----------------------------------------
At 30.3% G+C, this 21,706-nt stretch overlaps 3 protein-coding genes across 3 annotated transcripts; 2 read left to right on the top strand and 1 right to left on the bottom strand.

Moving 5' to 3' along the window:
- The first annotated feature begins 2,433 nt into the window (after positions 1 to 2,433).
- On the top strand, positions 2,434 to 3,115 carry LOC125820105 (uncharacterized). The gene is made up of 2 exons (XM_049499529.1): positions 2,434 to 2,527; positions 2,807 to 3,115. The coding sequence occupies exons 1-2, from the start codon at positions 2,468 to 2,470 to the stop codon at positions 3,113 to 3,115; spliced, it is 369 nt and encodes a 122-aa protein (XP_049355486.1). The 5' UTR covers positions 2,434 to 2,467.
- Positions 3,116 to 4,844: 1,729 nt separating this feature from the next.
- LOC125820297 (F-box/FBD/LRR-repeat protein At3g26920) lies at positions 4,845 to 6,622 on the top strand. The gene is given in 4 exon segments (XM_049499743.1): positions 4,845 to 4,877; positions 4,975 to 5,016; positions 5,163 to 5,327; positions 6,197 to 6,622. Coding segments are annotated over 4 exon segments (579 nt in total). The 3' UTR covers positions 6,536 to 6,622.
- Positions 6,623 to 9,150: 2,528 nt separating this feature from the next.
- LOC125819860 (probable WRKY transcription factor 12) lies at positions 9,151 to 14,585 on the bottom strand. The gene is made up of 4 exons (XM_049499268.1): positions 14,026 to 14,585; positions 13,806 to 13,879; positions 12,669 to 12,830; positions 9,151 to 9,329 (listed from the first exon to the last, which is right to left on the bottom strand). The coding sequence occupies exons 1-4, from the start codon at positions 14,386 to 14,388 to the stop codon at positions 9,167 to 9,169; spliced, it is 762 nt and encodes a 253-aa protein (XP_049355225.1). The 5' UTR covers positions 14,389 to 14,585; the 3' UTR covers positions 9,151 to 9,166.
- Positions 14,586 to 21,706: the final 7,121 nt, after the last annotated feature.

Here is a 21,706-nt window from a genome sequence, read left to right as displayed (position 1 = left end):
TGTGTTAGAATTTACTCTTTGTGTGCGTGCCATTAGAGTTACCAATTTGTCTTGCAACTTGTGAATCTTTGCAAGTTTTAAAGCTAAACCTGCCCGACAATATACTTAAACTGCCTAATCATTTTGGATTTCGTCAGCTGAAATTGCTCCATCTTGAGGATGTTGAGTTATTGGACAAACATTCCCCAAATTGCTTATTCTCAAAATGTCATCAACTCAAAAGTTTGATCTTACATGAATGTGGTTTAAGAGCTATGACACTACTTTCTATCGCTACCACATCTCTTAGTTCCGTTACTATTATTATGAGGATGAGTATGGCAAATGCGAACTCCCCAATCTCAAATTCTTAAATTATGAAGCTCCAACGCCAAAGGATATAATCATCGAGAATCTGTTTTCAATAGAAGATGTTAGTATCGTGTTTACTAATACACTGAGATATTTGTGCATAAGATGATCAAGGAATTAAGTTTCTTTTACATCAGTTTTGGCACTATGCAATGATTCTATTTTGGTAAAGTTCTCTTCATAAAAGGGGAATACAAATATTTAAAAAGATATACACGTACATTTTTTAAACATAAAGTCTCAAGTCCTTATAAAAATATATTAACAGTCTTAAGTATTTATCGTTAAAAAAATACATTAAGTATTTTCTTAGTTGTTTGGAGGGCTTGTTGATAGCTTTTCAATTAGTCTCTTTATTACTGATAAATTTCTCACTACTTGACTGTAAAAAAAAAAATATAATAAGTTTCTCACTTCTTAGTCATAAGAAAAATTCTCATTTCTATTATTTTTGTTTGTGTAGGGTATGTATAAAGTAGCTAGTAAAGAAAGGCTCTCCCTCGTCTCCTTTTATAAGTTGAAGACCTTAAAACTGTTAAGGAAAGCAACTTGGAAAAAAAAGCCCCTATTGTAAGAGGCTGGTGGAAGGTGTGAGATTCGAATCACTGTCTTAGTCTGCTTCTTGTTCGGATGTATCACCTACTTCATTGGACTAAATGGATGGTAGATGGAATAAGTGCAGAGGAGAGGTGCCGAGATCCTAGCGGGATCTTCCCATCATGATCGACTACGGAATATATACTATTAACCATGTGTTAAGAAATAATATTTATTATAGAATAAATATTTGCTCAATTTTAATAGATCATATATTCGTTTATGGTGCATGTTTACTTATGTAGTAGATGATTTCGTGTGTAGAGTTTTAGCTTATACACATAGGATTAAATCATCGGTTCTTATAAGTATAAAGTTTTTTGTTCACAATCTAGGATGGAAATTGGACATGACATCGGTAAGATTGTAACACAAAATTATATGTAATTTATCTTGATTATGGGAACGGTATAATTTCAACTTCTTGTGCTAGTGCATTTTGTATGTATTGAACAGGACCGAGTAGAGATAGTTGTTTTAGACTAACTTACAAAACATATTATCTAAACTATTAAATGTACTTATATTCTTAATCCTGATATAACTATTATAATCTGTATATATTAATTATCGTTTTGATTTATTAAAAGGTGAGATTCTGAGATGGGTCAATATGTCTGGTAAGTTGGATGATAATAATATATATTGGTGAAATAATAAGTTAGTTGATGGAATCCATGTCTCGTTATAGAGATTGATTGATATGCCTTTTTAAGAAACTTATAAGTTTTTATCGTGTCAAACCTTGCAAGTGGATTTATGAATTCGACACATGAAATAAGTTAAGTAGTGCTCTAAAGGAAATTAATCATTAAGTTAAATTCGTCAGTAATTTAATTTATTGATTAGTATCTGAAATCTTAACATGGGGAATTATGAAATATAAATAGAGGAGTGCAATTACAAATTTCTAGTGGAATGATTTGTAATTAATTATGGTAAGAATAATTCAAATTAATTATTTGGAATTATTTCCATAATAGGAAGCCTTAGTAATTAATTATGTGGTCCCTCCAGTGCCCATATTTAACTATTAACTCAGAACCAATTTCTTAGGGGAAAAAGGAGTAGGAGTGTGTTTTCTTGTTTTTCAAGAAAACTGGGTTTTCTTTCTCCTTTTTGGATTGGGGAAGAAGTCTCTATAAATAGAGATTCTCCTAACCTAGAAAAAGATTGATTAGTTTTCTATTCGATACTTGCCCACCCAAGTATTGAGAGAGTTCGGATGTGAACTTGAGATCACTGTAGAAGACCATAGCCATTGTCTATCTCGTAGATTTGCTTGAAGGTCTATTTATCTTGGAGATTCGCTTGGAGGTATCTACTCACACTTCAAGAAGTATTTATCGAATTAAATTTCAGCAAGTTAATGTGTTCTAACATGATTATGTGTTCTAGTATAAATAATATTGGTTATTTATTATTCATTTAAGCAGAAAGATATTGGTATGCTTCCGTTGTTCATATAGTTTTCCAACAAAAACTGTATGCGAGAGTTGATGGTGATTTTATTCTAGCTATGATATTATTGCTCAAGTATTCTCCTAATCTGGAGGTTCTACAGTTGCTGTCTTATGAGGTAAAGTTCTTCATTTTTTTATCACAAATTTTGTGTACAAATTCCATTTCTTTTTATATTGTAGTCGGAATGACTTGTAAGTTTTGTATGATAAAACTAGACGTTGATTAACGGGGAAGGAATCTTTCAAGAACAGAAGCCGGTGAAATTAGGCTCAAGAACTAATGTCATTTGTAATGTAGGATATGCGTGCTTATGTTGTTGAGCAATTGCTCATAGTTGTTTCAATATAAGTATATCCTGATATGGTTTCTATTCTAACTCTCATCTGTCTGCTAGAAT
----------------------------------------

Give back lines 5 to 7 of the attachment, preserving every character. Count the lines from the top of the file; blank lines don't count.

- Positions 3,116 to 4,844: 1,729 nt separating this feature from the next.
- LOC125820297 (F-box/FBD/LRR-repeat protein At3g26920) lies at positions 4,845 to 6,622 on the top strand. The gene is given in 4 exon segments (XM_049499743.1): positions 4,845 to 4,877; positions 4,975 to 5,016; positions 5,163 to 5,327; positions 6,197 to 6,622. Coding segments are annotated over 4 exon segments (579 nt in total). The 3' UTR covers positions 6,536 to 6,622.
- Positions 6,623 to 9,150: 2,528 nt separating this feature from the next.